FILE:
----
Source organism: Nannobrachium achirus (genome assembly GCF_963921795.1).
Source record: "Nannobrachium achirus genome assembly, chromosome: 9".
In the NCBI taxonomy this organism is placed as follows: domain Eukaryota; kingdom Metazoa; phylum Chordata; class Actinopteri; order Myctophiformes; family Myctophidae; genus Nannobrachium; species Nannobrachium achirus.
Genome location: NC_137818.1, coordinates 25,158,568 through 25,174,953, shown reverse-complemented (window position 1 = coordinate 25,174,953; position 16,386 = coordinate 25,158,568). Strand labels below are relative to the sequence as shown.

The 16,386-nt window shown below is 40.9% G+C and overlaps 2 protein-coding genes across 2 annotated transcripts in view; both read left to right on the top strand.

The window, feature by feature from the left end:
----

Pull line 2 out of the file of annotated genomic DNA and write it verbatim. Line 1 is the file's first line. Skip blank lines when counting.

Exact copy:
Source record: "Nannobrachium achirus genome assembly, chromosome: 9".